By David Baugh, Joshua Blay and Kenneth Rice
In celebration of American Archives Month, the staff here at the City Archives would like to share a few stories with you. The Archives holds many families’ history records—including births, naturalizations, marriages, and deaths—and among them are many items associated with nationally (and even internationally) known historical figures and events.
The Three Stooges
For over a hundred years, the antics of The Three Stooges have entertained millions around the world. The lineup changed over time, but along with Moe, Louis Feinberg remained present throughout the changes and was easily recognized by his partial baldness and thick curly hair.
Known as “Larry Fine”, he was born in Philadelphia on October 4, 1902, to Joseph and Fannie Feinberg—a fact documented by one of the many birth records found at the City Archives. Louis spent most of his childhood in his father’s jewelry shop in South Philadelphia. When he reached his teens, he became a student at Philadelphia’s Central High School, but after failing to graduate, he left the city and found employment as a Vaudeville performer in Chicago during the 1920s. While there, he would meet the first of his fellow Stooges. Needless to say, comedy would never be the same again.
The 1889 Johnstown Flood
The 1889 Johnstown Flood in western Pennsylvania—still considered the worst flood in US history in terms of loss of life—claimed more than 2,000 lives and led to property damage in excess of what would today be over half a billion dollars. Two of the flood victims were Reverend John Lichtenberg and his wife Anna, who, as shown by our death records, were laid to rest at Mount Vernon Cemetery in Philadelphia. Originally from Germany, Lichtenberg lived in Philadelphia while attending the city’s Lutheran Theological Seminary. He would eventually go on to preach his first sermon at the German Evangelical Church of Johnstown on May 12, 1889, a mere nineteen days before the flood would claim his life along with that of his wife and children. The flood would claim the church as well. Little is known though about the final resting place of his children, and one child is still listed as missing.
Our final story involves the Titanic, the infamous ship that was sunk by an iceberg during its maiden voyage. Among the ship’s passengers from Philadelphia was William Crothers Dulles. Born in the city in 1872, he came from a well-to-do family on South 12th Street. Dulles had been in Europe with his mother in early 1912 and was in the process of returning to the U.S. without her when the ship foundered. Like many of the Titanic’s other passengers, he died in the freezing waters of the North Atlantic. His body, however, was one of the few recovered and, as evidenced by one of our death records, was brought back to Philadelphia for burial at Laurel Hill Cemetery.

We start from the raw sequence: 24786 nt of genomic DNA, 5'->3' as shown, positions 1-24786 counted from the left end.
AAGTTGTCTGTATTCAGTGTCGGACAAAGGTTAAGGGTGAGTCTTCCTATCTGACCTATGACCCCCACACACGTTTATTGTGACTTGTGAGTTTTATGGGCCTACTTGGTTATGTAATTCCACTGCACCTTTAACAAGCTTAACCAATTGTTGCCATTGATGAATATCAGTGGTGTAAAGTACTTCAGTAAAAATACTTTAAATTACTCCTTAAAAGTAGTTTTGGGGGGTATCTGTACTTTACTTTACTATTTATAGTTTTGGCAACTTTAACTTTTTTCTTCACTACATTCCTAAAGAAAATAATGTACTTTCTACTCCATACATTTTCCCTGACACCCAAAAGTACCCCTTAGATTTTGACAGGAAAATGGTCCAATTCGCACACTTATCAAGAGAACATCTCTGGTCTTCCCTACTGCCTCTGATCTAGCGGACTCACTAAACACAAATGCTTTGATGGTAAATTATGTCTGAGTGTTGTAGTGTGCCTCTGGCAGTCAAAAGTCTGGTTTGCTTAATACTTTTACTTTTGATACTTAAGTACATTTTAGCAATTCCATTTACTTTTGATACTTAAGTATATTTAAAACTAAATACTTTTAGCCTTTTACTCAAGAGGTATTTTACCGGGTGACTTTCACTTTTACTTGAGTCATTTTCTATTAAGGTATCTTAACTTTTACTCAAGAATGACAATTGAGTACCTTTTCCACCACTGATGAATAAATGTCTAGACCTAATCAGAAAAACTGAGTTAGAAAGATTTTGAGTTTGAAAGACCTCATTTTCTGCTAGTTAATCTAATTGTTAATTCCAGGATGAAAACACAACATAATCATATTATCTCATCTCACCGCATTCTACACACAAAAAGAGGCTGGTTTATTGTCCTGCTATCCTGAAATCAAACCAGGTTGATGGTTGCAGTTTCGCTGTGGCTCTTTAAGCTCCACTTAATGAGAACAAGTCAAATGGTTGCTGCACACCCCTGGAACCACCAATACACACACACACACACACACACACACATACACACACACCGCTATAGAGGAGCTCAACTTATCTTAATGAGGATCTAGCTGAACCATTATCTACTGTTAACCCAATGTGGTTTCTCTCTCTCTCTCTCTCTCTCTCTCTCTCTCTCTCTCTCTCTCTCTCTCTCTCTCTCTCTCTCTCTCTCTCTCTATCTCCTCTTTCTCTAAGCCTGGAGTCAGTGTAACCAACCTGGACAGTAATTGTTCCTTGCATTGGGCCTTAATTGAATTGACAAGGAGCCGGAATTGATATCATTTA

The Philadelphia City Archives is home to the vital records of numerous historic figures and celebrities. Among them are the birth records of two legendary 20th Century female vocalists, Billie Holiday and Marian Anderson.
Billie Holiday, the renowned jazz and blues vocalist, was born in Philadelphia as Elinore Harris on April 7, 1915. She was the daughter of Sarah Julia “Sadie” Harris and (according to her birth record) Frank DeViese. Various sources suggest she took the name of “Billie”, after watching Billie Dove, an actress whom she greatly admired.
(Birth certificate. See featured image above)
Marian Anderson—who was deemed one of the finest operatic contraltos of her time, and was also the first African-American to perform at the Metropolitan Opera in New York—was born in Philadelphia on February 27, 1897. Along with her many professional accomplishments, she also spent her life championing civil rights and battling racial segregation. In 1939, after being prevented from singing at an Easter concert sponsored by the Daughters of the American Revolution, Anderson, with the aid of Eleanor Roosevelt, instead spent her Easter performing on the steps of the Lincoln Memorial. There, her singing talents not only drew over 70,000 spectators but also reportedly attracted a radio audience of millions.
Visit the City Archives
The City Archives of the Philadelphia Department of Records is located at 548 Spring Garden Street. It is open to the public Monday through Friday from 8:30 a.m. to 4 p.m. and contains many items that are historically significant to the city, the nation, and beyond.